10:15am – the train is pulling into NS’s Hagerstown, Maryland Yard for the next crew-change, stopping there at 10:20am precisely. Railfans and locals congregate at the yard’s south end; the railfans are planning local strategy to get to points north for more picture-taking. It isn’t long before this expedited move gets underway again, however…..
10:37am – DEPART Hagerstown, MD. (‘Expedited move, indeed!)
11:05am – railfans are out and about at the grade crossing in downtown Maugansville, MD. – at the town’s namesake street; personnel at the firehouse there come outside to watch Ringling Red roll by, and just south of the crossing, children and teachers at the town’s elementary school pause to watch them going by as well, waving to vestibule riders.
11:09am – the Circus Train enters Pennsylvania! The train is just about a quarter mile west of I-81 at this point and is rolling north at a steady 40-ish miles per hour over the farm-and-dale area that is this region of America. The show-train passes another NS manifest freight here.
11:38am – in Chambersburg, PA., a gray van is parked in the parking lot of Spherion, with an apparent railfan inside, while a man at Nitterhouse masonry Co.’s lot (where Cleveland Ave. intersects with E. McKinley St.) looks over and waves to Circus Train riders.
11:53am – a family has stopped to film the train going by beside highway 696, just south of Shippensburg, PA. where the train slows to roll by M.O.W. crews and an hy-rail vehicle stopped on the train just north of the junction. Dykeman House Bread and Breakfast sits across the road and a duck pond; beautiful landscape is everywhere today – from central Virginia all the way into lower Pennsylvania.
NS takes the train at track speed now to Harrisburg, Pennsylvania, the state capital; the train sits south of the Susquehanna River Bridge for traffic to clear up in downtown: Amtrak NEC and freights galore run through here, and railroad congestion is the norm. This isn’t a terribly long delay, yet it still smacks of what old-time Circus people often refer to as “The Silver Snail does it again.” One gets used to these stops; truth be told, this run has everyone remarking of how Norfolk Southern is REALLY moving them ahead of schedule – which is rare on most Circus Train-runs.
2:40pm – with a southbound freight clear of town and passing RBBB Red, the show-train gets the signal to come into town: the train is rolling slowly over the massive stone-arch bridge into Harrisburg, with the rear passing the Amtrak station area at 2:50pm. A lady with a baby stroller walking along Front St. stops to use her cell phone camera to film it, while a grandmother and her grandson also film it; people working outside the Comfort Inn Riverfront also pause to wave to people on the train. Residents in row houses along Front St. peer out from their windows; two women walking dogs come outside to see the Circus Train as well, while traffic motorists and people in adjacent business towers trough out downtown (in sight of the railroad bridge) wave to everyone they see riding outside the Circus Train vestibules. A traffic helicopter soars above the train – but no one knows if the Circus Train is what they’re looking at. The Red Unit stops at the downtown fuel pad to change crews once more. The train will take the line through Sunbury, PA. to reach their final destination.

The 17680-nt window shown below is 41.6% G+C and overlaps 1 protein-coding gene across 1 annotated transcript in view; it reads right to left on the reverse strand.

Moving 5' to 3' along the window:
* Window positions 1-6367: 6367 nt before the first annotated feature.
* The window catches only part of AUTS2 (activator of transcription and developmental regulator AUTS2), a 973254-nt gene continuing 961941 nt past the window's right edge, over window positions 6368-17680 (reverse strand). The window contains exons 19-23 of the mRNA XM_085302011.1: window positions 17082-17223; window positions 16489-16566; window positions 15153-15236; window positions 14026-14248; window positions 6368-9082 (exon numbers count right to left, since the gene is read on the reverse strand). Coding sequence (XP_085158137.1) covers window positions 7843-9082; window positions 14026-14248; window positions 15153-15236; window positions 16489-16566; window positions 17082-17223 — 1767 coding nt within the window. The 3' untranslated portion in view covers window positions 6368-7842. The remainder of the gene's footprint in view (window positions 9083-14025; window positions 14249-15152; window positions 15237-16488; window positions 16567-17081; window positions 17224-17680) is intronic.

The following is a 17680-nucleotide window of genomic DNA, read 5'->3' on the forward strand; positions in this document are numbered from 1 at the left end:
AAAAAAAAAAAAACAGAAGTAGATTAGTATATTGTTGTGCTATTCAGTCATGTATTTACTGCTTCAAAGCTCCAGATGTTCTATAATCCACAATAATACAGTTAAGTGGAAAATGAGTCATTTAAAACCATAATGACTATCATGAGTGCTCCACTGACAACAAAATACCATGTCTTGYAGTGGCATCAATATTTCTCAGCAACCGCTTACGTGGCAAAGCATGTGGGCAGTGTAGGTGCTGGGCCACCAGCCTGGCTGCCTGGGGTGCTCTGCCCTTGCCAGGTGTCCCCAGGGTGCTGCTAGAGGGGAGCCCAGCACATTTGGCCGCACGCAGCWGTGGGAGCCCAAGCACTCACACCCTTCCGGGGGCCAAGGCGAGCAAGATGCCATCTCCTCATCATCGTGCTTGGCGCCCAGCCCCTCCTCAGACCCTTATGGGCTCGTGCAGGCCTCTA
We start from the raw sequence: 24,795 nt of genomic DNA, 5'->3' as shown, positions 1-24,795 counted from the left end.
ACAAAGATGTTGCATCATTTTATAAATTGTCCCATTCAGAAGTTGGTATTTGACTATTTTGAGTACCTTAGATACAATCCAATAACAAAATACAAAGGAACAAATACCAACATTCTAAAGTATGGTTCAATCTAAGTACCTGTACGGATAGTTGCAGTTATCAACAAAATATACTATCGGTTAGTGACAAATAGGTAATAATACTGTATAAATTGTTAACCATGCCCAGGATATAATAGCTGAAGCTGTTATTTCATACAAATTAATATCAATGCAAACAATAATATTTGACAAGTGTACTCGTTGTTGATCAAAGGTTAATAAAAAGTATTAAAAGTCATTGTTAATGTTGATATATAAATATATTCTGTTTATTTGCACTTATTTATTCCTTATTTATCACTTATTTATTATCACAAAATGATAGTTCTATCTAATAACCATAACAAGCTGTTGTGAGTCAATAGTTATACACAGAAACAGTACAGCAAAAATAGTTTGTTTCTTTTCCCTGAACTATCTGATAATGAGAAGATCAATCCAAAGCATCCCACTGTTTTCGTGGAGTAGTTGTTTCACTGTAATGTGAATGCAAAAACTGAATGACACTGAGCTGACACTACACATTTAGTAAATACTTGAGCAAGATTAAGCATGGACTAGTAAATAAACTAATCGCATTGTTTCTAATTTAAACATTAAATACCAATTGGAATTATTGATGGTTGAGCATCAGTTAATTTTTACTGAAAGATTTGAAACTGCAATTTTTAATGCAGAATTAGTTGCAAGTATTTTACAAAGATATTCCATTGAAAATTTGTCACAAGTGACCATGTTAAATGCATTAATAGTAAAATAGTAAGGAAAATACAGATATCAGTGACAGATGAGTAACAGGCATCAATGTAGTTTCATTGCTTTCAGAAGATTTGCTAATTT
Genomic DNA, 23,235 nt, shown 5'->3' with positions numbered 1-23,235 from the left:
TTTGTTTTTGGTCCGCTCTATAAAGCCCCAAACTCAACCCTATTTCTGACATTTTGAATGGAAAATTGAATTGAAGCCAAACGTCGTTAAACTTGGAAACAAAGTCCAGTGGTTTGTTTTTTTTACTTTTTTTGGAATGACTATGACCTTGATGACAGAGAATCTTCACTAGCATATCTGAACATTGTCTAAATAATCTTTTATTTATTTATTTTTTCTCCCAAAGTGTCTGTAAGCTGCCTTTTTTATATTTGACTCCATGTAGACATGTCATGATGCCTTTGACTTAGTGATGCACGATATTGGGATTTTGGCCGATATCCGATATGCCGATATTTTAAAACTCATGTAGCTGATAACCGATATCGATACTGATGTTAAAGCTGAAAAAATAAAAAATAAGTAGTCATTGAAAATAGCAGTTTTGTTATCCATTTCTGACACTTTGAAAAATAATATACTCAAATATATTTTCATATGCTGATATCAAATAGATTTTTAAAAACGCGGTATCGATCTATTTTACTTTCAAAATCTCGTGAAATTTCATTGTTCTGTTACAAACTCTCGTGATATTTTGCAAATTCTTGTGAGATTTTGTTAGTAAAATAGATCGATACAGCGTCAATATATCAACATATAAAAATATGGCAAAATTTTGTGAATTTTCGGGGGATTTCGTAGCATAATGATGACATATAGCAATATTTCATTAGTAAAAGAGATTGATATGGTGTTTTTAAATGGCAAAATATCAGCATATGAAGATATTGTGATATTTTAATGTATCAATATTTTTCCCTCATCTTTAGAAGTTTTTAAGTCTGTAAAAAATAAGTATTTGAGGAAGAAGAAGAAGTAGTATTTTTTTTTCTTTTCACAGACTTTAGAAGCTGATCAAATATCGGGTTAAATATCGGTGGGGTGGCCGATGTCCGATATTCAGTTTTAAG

3:40pm – DEPART HARRISBURG, PA. Railfans have taken to positioning themselves along Cemetery Rd. for photos, pulling out for the chase as soon as the train gets by. As the train takes to the mainline north of town along Highway 22, hundreds of afternoon motorists perchance to drive alongside the train: every one of them notices it’s a RINGLING BROS. train, and all of them slow up just a bit to see better while not holding up traffic.
When Rt. 22 diverges away from the railroad, chase vehicles continue parallel to the line on S. River Road, and pass other railfans who are lining the street trackside: two are up on ladders to gain altitude. Clever, these railfans!
About 4:15, the train is passing Halifax, PA. to the delight of townsfolk – and even more railfans, it is presumed from the vestibules – who are filming them more and more the farther north the train rolls. Those storm clouds seen earlier have shed some rain in the area, but only enough to wet the pavement of local streets to a small amount – and there’s no real “rain” to speak of. The sun continuously peeks out from behind cloud-cover, but the clouds are moving faster than the train (RBBB is rolling at what appears to be a steady 40mph), and so are not ever-present. It’s still, basically, a great day for train-chasing! This area must have had some serious “heads-up” notices that the Circus would come through: there are people at virtually every grade crossing the train rolls through, and it’s evident that many are not railfans, but are out to see this rare event – a Circus Train rolling by their homes and through their towns. THIS is the part of the run that excites onboard personnel the most: interacting with people along the railroads the Circus Train takes each week, just like interacting with people at the show.
4:53pm – RBBB comes to a STOP in the siding at control-point “N. Boyles,” Milepost BR 266.7 – waiting to get track authority north from here to Sunbury. Railfans out on the chase congregate at the Susquehanna Rail Works facility to wait their departure. Other than the noise of frequent highway traffic on Rt. 147, the scene is completely tranquil, with lazy waters roiling by on the other side of the rail line, and birds chirping in the trees. A gentle breeze cools the air as the sun, behind rolling clouds, peeks in and out during this wait. In about an hour’s time the track authority is issued and the show is underway once more.